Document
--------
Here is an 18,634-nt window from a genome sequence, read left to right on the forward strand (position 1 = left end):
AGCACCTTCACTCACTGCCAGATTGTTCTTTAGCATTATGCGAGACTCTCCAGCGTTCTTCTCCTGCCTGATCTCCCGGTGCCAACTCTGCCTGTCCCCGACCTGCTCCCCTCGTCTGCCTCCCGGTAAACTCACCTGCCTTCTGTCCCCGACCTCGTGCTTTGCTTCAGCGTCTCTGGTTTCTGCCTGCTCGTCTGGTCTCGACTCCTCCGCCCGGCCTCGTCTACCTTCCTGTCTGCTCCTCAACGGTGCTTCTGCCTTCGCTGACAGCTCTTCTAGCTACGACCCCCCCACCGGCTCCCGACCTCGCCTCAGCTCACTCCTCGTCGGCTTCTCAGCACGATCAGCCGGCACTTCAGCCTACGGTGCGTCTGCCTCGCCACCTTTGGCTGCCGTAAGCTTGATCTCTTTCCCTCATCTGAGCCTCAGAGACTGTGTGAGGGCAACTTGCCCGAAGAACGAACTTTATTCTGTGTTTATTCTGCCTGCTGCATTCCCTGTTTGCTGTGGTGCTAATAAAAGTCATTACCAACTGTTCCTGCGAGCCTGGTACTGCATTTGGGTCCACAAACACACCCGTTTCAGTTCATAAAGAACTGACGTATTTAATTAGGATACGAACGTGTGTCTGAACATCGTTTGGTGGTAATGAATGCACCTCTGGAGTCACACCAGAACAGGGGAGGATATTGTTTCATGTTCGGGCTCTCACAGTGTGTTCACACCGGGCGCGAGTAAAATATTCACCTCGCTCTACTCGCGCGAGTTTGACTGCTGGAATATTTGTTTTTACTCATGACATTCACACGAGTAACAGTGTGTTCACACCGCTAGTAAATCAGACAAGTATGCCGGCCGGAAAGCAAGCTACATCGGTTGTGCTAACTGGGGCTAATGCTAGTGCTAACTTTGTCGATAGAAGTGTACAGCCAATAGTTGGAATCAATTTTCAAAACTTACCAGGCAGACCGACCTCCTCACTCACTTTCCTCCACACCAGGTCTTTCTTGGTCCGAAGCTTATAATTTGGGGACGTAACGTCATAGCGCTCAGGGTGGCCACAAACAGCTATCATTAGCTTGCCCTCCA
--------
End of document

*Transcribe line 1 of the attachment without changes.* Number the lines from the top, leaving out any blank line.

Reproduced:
Here is an 18,634-nt window from a genome sequence, read left to right on the forward strand (position 1 = left end):